Dr Blomfield’s thesis proposes a set of principles to guide the fair division of the burdens of climate change and the allocation of rights over natural resources. She shows that equal per capita emissions, a principle widely defended in political philosophy and environmental ethics, is not tenable because the absorptive capacity of the biosphere includes carbon sinks, such as forests, that are distributed unevenly across communities with different claims to those resources. She argues for a new approach to natural resource rights, called Contractualist Common Ownership, that involves a commitment to the basic needs of individuals and the self-determination of communities. The thesis was judged by the examiners to be of a standard suitable for publication by the top international philosophy journals and university presses.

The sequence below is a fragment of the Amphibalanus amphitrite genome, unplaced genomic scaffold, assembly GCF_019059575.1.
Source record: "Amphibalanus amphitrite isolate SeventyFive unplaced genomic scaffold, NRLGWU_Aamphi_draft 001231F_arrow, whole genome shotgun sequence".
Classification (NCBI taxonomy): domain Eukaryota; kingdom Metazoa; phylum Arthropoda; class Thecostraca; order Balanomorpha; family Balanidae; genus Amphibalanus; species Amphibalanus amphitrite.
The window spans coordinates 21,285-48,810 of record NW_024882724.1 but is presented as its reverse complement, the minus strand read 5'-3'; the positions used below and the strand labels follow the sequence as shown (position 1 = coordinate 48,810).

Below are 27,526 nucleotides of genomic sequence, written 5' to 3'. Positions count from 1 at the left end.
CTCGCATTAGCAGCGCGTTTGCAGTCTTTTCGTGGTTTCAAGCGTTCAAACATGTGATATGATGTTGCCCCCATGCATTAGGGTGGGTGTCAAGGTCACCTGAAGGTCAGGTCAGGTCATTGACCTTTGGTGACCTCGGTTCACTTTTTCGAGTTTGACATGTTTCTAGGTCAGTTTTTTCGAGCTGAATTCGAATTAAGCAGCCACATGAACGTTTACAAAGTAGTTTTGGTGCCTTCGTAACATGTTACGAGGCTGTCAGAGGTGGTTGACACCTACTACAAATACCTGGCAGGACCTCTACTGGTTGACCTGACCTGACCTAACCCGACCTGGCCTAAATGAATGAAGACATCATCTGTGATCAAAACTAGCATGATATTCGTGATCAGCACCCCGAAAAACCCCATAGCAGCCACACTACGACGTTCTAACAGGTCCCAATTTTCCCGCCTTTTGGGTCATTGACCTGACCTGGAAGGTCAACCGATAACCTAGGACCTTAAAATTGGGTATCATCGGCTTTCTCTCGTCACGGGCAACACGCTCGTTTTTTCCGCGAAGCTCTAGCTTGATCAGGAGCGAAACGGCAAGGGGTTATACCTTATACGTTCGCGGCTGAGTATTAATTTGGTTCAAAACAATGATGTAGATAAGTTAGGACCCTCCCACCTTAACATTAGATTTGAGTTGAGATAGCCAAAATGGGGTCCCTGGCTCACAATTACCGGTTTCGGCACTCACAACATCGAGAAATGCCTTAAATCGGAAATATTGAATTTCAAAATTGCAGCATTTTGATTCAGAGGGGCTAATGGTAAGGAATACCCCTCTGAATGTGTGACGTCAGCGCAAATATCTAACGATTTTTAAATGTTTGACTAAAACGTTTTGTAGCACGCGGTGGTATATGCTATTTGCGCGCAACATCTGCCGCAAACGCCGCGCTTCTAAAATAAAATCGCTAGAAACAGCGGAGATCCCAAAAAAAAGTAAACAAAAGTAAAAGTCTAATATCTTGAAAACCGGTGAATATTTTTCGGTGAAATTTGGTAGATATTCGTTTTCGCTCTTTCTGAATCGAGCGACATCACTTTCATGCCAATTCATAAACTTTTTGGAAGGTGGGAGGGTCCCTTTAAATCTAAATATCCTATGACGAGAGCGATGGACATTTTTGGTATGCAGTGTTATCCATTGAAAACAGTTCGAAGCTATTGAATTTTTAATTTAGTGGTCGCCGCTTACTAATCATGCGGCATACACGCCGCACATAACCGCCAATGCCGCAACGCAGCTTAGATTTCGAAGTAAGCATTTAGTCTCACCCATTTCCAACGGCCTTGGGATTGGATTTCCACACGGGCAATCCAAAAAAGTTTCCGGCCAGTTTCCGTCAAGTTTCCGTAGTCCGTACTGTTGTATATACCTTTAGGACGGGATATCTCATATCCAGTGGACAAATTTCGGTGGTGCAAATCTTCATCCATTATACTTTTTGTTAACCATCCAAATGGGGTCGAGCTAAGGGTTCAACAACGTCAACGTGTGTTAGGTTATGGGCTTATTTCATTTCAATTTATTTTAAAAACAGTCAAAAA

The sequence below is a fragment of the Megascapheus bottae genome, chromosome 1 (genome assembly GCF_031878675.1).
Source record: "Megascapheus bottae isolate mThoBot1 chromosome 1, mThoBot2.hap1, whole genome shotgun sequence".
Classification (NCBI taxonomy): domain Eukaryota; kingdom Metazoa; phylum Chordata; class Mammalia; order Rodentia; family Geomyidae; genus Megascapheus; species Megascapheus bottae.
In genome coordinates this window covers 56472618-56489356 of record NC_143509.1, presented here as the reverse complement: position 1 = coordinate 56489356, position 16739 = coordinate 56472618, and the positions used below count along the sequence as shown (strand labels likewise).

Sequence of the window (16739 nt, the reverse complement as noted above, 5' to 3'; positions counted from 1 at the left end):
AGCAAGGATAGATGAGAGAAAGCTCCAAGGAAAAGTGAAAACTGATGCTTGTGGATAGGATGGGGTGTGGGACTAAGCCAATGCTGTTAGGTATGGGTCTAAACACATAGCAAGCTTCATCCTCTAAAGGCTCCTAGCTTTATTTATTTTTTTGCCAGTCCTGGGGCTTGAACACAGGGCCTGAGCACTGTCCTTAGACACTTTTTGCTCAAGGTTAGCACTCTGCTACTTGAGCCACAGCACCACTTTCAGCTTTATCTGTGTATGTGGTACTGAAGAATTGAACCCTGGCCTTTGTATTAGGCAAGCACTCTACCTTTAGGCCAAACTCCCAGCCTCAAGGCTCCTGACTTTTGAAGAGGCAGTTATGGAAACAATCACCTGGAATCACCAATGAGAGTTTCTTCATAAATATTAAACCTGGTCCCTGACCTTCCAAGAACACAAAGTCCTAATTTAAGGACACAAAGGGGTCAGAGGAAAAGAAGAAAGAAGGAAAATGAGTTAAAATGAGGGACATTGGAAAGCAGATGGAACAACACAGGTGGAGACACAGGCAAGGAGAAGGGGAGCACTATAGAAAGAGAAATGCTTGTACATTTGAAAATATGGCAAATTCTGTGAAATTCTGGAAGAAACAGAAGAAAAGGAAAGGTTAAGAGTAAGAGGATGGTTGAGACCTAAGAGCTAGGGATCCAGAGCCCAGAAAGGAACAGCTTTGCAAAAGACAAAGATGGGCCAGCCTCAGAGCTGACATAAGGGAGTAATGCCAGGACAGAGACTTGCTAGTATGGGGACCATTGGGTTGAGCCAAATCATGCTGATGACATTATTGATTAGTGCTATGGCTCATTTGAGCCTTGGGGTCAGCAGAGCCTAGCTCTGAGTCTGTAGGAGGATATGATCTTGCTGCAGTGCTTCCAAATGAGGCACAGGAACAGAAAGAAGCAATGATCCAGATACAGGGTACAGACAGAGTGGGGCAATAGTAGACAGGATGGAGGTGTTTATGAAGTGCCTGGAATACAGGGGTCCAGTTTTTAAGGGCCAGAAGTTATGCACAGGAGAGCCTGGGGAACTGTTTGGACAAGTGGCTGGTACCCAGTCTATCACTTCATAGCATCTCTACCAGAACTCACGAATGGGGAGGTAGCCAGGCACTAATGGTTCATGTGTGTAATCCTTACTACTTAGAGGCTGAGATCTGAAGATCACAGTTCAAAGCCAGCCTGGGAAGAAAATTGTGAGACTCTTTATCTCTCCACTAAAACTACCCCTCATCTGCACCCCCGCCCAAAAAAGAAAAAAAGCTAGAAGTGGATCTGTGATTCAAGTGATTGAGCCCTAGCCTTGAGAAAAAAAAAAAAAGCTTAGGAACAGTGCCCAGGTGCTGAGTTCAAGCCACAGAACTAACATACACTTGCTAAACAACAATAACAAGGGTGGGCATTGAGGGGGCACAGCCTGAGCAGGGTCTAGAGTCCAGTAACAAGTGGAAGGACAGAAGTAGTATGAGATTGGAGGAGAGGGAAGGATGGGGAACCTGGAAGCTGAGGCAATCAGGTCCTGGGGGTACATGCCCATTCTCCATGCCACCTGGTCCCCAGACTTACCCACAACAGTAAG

Faculty of Engineering: Dr Victor Brena Medina (Department of Engineering Mathematics)
‘Modelling initiation of plant root hairs: A reaction-diffusion system in a non-homogeneous environment’

Dr Medina’s research studied the biochemical interactions in root hair cells that occur between a class of proteins called Rop (represser of primer) and a class of plant hormones called auxins. These interactions cause the formation of root hairs at a specific time and location. Dr Medina’s PhD used applied mathematics to model the processes involved in these biochemical interactions at different levels and scales, in order to help understand the extent to which they contribute to specialisation of functions in cells.